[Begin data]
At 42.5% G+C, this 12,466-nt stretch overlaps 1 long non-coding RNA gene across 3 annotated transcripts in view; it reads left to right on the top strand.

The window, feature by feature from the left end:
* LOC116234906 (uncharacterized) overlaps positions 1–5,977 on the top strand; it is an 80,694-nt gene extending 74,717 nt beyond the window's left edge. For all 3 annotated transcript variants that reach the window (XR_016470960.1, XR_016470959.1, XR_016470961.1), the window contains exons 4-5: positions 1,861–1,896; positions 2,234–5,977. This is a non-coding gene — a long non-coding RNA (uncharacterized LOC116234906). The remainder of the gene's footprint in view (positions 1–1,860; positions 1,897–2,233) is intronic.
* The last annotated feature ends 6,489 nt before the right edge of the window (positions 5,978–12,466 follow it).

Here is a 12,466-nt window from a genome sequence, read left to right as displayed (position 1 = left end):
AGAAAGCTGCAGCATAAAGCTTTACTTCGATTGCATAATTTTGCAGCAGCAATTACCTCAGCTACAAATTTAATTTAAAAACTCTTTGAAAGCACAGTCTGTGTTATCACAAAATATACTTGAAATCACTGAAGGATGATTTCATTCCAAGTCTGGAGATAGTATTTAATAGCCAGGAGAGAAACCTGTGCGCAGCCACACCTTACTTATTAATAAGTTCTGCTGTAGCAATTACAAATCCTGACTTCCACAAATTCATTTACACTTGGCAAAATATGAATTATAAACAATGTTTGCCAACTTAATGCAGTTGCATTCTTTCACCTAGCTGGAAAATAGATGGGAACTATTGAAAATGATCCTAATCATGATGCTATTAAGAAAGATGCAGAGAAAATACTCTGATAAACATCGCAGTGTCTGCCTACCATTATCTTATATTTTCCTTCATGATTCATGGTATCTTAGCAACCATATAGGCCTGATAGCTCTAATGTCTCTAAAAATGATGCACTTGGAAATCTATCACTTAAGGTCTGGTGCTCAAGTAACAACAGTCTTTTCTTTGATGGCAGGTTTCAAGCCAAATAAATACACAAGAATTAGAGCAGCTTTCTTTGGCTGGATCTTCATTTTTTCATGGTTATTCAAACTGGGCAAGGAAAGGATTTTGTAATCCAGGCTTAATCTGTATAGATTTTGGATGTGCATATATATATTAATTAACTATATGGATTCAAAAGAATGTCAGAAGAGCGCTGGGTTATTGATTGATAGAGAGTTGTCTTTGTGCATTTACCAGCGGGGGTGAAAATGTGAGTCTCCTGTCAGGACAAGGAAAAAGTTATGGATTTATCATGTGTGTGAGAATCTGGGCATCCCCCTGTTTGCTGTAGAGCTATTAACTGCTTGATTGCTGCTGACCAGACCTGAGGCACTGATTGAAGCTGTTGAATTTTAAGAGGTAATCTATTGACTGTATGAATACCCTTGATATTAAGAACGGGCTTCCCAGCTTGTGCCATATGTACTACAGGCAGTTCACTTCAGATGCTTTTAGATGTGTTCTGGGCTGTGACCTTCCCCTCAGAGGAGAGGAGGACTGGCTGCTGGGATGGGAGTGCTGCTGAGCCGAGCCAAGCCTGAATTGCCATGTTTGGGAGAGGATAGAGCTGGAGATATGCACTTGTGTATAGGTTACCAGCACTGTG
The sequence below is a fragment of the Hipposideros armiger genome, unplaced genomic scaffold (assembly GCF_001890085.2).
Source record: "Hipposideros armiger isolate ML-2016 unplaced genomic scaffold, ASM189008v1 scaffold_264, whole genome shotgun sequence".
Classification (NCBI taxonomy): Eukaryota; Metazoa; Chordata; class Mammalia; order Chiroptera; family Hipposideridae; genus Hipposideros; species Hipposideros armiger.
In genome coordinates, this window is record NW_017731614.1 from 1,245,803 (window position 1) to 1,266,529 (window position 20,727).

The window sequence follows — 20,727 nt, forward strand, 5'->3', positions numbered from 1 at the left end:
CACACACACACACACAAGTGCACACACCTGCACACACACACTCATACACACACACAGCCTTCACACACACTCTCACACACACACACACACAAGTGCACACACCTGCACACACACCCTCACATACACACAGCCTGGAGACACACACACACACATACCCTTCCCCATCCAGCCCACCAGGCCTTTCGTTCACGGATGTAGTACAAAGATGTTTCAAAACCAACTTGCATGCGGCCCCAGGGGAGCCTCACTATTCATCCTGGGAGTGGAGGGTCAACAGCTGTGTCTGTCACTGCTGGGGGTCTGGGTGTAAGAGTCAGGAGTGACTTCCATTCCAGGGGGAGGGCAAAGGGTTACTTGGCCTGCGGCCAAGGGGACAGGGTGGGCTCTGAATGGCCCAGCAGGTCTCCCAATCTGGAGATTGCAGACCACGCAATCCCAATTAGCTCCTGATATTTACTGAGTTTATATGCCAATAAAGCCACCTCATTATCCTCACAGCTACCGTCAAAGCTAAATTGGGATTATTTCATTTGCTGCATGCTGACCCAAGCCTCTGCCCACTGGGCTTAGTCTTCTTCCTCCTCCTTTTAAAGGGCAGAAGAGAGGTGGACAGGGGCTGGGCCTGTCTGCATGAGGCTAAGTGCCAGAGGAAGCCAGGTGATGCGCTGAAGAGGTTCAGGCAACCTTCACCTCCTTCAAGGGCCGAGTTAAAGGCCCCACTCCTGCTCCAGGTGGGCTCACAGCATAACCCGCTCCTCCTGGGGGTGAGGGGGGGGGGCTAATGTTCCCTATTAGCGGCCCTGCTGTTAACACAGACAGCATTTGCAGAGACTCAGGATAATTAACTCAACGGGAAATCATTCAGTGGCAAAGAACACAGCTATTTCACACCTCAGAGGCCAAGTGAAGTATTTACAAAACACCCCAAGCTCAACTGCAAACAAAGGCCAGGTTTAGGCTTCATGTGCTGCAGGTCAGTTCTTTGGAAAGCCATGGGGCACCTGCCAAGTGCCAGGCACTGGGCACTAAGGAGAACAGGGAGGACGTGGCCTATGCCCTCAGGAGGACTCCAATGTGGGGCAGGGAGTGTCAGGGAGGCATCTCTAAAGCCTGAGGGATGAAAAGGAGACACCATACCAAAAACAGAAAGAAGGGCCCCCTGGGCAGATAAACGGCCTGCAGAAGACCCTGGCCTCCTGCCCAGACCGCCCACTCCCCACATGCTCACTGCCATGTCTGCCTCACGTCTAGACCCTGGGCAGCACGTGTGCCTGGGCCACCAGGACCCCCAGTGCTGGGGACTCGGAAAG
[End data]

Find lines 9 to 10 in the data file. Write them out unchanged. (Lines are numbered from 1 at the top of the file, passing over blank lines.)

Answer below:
Classification (NCBI taxonomy): Eukaryota; Metazoa; Chordata; class Mammalia; order Chiroptera; family Hipposideridae; genus Hipposideros; species Hipposideros armiger.
In genome coordinates, this window is record NW_017731614.1 from 1,245,803 (window position 1) to 1,266,529 (window position 20,727).